The mean ECD decreased significantly from 2198 cells/mm2 (range 2120–2350 cells/mm2) in donors to 1654 cells/mm2 (range 764–1915 cells/mm2) in recipients at the last follow-up visit (p<0.05). Mean endothelial cell loss was 24.8% over the follow-up period. The mean central corneal thickness was significantly lower 552±28 μm at last follow-up compared with 798±138 μm preoperatively (p<0.05). The mean postoperative intraocular pressure 14±3.8 mm Hg did not significantly (p>0.05) change compared with the preoperative intraocular pressure 13±4.1 mm Hg in all patients.
No intraoperative complications were observed. Pupil irregularity was already observed preoperatively in four eyes and did not normalise after surgery (figure 1). No surgically induced pupil ovalisation was noticed in other eyes. In two patients the air bubble dislocated into the posterior chamber 1 day after surgery. In four patients, air had to be reinjected into the anterior chamber due to graft detachment in the early postoperative period, after which complete donor graft attachment to the host cornea was achieved. There were no cases of primary graft failures. Similarly, no cases of pupillary block glaucoma were encountered during the study period. All grafts remained clear without any sign of graft rejection until last follow-up visit.
Bullous keratopathy after complicated cataract surgery is commonly associated with aphakia, ACIOL placement or IOL dislocations.
It therefore represents a surgical challenge involving a keratoplasty with or without concurrent IOL exchange. There are few data in the literature on DSAEK with iris-claw IOLs.7 ,13–17 Decisions to remove or exchange an IOL during the time of endothelial keratoplasty can affect graft survival and air bubble management, and may lead to increased complications. Other options include an IOL exchange before or after endothelial keratoplasty.17 Patients with aphakia do not have a diaphragm to prevent the passage of air from the anterior chamber to the posterior chamber. When endothelial keratoplasty is performed there is a risk that the air bubble introduced into the anterior chamber to attach the corneal graft can migrate behind the iris, resulting in extensive iridocorneal adhesion and severe ocular hypertension. This phenomenon affects the stability of the graft in the early postoperative period and can even result in its dislocation into the vitreous chamber. Therefore, the problem of aphakia without adequate capsular support should be solved by inserting an IOL that can act as a diaphragm and thus impede the migration of air behind the iris.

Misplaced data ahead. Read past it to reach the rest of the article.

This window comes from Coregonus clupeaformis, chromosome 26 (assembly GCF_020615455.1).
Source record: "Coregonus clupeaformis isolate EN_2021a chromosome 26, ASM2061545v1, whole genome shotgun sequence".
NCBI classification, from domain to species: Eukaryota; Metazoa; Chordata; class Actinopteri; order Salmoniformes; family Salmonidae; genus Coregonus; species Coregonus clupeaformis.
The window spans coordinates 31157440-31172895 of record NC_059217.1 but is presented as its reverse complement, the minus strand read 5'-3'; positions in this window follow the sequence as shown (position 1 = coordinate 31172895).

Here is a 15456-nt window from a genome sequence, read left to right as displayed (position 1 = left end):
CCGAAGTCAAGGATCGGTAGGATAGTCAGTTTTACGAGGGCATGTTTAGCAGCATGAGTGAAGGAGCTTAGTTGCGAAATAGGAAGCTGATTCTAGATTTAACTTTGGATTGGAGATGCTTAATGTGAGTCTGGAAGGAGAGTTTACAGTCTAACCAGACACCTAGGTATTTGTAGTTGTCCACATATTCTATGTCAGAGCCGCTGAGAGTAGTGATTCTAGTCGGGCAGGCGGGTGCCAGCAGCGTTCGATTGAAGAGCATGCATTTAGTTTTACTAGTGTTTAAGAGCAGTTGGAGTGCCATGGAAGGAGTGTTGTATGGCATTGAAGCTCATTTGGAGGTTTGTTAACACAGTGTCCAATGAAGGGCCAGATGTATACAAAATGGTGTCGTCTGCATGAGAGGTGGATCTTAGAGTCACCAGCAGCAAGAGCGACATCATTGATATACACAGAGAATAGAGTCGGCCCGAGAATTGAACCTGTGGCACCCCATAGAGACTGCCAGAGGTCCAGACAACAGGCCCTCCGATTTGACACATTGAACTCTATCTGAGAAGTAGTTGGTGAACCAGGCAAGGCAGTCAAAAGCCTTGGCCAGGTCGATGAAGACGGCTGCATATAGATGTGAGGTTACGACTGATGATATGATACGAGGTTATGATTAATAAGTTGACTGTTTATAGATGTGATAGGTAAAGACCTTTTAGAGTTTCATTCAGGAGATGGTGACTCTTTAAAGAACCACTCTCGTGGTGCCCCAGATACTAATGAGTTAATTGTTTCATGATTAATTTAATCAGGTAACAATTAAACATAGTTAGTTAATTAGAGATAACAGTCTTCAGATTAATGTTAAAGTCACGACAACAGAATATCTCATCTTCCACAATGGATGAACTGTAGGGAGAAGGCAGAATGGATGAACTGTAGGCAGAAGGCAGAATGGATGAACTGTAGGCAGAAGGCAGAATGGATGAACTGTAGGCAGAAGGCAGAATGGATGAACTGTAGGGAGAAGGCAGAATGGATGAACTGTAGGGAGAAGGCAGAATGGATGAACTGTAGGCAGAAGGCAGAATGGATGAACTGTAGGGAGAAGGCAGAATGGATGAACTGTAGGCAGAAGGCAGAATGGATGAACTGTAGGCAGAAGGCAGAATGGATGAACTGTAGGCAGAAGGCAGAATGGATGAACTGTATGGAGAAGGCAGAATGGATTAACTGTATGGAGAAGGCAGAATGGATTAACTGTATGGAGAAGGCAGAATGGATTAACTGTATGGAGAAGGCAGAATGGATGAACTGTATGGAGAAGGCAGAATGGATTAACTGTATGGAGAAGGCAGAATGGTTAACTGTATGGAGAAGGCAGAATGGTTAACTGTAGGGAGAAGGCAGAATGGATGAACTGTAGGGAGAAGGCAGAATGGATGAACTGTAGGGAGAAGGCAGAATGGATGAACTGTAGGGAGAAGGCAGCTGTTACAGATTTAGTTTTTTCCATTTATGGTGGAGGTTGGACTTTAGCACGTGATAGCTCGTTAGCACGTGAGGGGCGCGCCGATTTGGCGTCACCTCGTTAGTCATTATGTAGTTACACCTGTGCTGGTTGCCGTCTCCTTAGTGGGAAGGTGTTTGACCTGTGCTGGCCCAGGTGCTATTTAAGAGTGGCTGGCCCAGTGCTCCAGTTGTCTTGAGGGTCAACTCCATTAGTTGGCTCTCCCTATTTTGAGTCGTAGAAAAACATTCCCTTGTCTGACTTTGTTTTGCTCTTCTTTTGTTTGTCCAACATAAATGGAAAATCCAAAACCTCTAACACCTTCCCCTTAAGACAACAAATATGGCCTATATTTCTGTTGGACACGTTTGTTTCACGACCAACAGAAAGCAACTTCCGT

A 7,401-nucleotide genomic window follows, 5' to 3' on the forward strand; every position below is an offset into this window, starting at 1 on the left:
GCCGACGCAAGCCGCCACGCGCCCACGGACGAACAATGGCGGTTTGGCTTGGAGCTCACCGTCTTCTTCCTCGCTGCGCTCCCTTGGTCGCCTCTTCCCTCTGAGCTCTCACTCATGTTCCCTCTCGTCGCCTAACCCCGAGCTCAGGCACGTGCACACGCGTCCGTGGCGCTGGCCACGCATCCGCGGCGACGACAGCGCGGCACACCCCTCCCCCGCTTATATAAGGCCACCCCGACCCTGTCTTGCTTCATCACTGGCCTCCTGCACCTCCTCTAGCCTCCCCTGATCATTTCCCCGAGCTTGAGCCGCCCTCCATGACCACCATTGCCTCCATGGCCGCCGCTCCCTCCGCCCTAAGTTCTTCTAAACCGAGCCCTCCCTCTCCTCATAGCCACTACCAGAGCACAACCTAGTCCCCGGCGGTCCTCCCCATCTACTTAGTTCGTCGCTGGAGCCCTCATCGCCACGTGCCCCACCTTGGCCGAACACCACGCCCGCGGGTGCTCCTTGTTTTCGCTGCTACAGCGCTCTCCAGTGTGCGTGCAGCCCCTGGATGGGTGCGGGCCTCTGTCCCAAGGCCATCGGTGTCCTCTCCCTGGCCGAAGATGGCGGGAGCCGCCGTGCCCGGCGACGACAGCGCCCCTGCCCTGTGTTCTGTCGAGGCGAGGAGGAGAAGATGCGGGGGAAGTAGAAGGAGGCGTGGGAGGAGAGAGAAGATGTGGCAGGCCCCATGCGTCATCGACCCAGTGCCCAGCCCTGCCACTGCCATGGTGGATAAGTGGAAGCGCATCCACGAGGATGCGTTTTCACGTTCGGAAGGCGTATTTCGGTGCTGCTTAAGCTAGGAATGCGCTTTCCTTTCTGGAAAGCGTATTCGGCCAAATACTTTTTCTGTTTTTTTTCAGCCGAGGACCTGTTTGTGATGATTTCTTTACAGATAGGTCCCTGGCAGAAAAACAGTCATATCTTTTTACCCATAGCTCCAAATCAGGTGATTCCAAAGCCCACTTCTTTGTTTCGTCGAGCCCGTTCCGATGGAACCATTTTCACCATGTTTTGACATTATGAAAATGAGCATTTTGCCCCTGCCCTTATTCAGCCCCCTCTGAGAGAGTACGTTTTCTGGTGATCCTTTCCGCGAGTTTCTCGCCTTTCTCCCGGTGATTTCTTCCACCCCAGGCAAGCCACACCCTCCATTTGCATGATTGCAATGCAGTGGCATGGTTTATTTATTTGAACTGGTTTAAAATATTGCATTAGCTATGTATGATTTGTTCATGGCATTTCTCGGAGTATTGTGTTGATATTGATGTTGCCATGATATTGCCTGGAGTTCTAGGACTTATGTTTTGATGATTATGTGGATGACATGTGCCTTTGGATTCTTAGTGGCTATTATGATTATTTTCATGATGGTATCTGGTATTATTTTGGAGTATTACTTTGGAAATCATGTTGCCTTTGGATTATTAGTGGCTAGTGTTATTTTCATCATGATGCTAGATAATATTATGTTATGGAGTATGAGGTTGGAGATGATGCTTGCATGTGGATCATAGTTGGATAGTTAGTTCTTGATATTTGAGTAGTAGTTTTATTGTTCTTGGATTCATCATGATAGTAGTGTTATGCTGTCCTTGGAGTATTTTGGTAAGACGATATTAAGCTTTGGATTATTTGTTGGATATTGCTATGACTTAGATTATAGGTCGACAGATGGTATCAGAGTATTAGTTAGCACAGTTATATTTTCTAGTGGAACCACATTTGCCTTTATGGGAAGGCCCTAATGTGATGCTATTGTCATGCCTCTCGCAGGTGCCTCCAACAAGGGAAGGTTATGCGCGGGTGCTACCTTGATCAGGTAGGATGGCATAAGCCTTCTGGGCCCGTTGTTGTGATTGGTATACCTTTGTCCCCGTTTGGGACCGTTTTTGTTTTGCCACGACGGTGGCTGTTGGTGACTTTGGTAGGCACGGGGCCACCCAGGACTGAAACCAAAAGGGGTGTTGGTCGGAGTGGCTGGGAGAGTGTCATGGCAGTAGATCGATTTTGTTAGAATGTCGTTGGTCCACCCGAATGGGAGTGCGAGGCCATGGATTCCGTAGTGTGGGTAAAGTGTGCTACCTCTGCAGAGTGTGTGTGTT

For decades, anterior chamber angle supported IOLs and scleral-fixated or iris-fixated posterior chamber IOLs have been the most popular types of lenses used.9–12 ,18 ,19 In a previous study,20 ultrasound biomicroscopy showed that transscleral suturing of an IOL was associated with problems relating to accurate suturing at the ciliary sulcus. In addition, there are issues with IOL iris contact, pigment dispersion, high aqueous flare, cystoid macular oedema, difficult suture technique, longer surgical time, IOL decentration, hypotony, possible intraoperative bleeding and damage to the ciliary body, vitreous incarceration and up to 20% of IOL dislocation.11 ,20 A rather new small-incision technique for injector implantation of transsclerally sutured foldable lenses could be an interesting alternative. However, this technique is not in common use at present.21
Iris-fixated and open-loop or closed-loop ACIOLs are associated with complications including corneal endothelial cell loss leading to PBK, secondary glaucoma, formation of peripheral anterior synechiae, cystoid macular oedema, chronic inflammation and hyphaema.10 ,18 ,19
Several studies have indicated favourable visual outcomes and a low incidence of intraoperative and postoperative complications with aphakic iris-claw IOLs.5 ,6 ,14 ,16 ,22–24 These implants used to be positioned in the anterior chamber only but are more and more inserted retropupillary in recent years. The first study of anterior and posterior fixation of an iris-claw IOL in aphakia in combination with PKP was published by Rijneveld et al23 in 1994 with 19 eyes. Visual acuity improved in 83% of their patients. Complications such as pigment dispersion, glaucoma, peripheral synechiae and lens decentration were rare. Kanellopulos and Dighiero et al stated that the retropupillar fixation technique would better preserve the anatomy of the anterior segment and would explain the lower complication rate of endothelial cell loss and lower incidence of macular oedema.24 ,25
Karimian et al14 first reported in 2011 a new combination procedure of DSAEK with posterior iris-claw IOL implantation in aphakic bullous keratopathy and PBK.